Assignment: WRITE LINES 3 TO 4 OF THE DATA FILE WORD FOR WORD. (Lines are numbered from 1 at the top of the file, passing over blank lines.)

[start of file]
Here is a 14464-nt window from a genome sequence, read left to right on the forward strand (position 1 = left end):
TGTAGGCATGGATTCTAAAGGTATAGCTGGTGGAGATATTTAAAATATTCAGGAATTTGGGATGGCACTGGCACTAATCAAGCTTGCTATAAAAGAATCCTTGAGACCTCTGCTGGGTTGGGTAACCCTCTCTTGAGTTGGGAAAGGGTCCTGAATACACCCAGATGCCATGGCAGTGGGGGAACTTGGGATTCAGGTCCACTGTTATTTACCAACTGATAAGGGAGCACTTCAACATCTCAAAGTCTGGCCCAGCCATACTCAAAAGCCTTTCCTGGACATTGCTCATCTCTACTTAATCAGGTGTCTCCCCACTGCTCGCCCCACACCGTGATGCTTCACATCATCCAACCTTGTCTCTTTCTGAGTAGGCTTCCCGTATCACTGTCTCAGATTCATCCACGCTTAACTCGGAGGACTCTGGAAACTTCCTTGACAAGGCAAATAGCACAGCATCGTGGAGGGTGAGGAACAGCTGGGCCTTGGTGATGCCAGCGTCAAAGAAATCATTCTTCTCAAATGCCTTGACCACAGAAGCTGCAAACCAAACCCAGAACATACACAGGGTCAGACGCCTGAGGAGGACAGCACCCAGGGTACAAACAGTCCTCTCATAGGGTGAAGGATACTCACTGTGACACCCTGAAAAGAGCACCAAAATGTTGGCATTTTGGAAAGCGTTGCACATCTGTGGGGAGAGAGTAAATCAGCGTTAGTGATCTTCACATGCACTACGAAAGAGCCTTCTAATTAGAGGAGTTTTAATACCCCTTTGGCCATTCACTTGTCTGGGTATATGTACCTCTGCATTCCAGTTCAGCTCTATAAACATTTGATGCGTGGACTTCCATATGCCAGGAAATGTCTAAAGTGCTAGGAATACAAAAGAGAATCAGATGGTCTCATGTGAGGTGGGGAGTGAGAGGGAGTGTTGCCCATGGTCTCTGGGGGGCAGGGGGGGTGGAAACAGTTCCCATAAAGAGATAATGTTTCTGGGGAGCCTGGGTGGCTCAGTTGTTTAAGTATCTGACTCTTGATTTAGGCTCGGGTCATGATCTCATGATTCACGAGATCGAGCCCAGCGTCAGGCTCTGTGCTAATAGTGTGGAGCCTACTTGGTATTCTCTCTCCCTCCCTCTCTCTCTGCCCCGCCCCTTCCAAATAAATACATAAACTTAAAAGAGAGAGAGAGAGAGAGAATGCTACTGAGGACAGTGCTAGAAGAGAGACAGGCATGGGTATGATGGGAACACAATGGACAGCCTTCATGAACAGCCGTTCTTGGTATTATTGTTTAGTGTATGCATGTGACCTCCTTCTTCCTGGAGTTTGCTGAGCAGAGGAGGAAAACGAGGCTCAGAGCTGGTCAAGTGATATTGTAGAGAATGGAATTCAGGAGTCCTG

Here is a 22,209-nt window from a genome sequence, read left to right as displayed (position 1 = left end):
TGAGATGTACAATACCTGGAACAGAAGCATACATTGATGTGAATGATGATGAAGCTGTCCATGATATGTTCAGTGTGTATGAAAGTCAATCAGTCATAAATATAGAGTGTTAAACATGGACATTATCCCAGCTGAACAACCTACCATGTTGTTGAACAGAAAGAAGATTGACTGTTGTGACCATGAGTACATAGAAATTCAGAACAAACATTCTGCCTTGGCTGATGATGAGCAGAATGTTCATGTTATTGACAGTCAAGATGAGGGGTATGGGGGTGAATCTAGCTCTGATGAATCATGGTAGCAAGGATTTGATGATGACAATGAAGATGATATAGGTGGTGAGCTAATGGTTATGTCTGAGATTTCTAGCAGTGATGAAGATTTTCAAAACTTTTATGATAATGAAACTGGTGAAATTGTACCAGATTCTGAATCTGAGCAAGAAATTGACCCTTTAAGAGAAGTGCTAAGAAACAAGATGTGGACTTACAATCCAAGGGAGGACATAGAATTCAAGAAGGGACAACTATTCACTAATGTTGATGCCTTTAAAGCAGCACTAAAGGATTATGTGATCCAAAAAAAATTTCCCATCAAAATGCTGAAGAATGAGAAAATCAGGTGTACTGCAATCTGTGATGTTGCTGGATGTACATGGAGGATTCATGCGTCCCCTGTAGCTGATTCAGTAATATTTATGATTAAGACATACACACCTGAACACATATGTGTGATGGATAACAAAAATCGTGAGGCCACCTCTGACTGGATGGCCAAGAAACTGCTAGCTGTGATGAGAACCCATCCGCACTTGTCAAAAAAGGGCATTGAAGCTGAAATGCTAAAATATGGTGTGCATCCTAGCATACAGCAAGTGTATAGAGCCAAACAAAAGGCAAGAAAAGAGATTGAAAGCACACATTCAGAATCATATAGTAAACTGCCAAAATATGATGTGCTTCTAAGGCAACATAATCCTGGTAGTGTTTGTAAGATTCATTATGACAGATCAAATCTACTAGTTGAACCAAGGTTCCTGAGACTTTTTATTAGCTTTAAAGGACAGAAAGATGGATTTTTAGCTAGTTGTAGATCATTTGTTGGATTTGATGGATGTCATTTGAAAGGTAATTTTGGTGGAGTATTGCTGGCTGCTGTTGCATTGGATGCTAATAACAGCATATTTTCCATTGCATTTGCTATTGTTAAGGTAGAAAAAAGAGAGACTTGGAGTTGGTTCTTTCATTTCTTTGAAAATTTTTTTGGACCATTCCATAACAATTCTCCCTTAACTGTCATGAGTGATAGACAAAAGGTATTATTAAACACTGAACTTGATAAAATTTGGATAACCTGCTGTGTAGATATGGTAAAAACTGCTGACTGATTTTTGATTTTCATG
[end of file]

Here is a 22,209-nt window from a genome sequence, read left to right as displayed (position 1 = left end):
TGAGATGTACAATACCTGGAACAGAAGCATACATTGATGTGAATGATGATGAAGCTGTCCATGATATGTTCAGTGTGTATGAAAGTCAATCAGTCATAAATATAGAGTGTTAAACATGGACATTATCCCAGCTGAACAACCTACCATGTTGTTGAACAGAAAGAAGATTGACTGTTGTGACCATGAGTACATAGAAATTCAGAACAAACATTCTGCCTTGGCTGATGATGAGCAGAATGTTCATGTTATTGACAGTCAAGATGAGGGGTATGGGGGTGAATCTAGCTCTGATGAATCATGGTAGCAAGGATTTGATGATGACAATGAAGATGATATAGGTGGTGAGCTAATGGTTATGTCTGAGATTTCTAGCAGTGATGAAGATTTTCAAAACTTTTATGATAATGAAACTGGTGAAATTGTACCAGATTCTGAATCTGAGCAAGAAATTGACCCTTTAAGAGAAGTGCTAAGAAACAAGATGTGGACTTACAATCCAAGGGAGGACATAGAATTCAAGAAGGGACAACTATTCACTAATGTTGATGCCTTTAAAGCAGCACTAAAGGATTATGTGATCCAAAAAAAATTTCCCATCAAAATGCTGAAGAATGAGAAAATCAGGTGTACTGCAATCTGTGATGTTGCTGGATGTACATGGAGGATTCATGCGTCCCCTGTAGCTGATTCAGTAATATTTATGATTAAGACATACACACCTGAACACATATGTGTGATGGATAACAAAAATCGTGAGGCCACCTCTGACTGGATGGCCAAGAAACTGCTAGCTGTGATGAGAACCCATCCGCACTTGTCAAAAAAGGGCATTGAAGCTGAAATGCTAAAATATGGTGTGCATCCTAGCATACAGCAAGTGTATAGAGCCAAACAAAAGGCAAGAAAAGAGATTGAAAGCACACATTCAGAATCATATAGTAAACTGCCAAAATATGATGTGCTTCTAAGGCAACATAATCCTGGTAGTGTTTGTAAGATTCATTATGACAGATCAAATCTACTAGTTGAACCAAGGTTCCTGAGACTTTTTATTAGCTTTAAAGGACAGAAAGATGGATTTTTAGCTAGTTGTAGATCATTTGTTGGATTTGATGGATGTCATTTGAAAGGTAATTTTGGTGGAGTATTGCTGGCTGCTGTTGCATTGGATGCTAATAACAGCATATTTTCCATTGCATTTGCTATTGTTAAGGTAGAAAAAAGAGAGACTTGGAGTTGGTTCTTTCATTTCTTTGAAAATTTTTTTGGACCATTCCATAACAATTCTCCCTTAACTGTCATGAGTGATAGACAAAAGGTATTATTAAACACTGAACTTGATAAAATTTGGATAACCTGCTGTGTAGATATGGTAAAAACTGCTGACTGATTTTTGATTTTCATG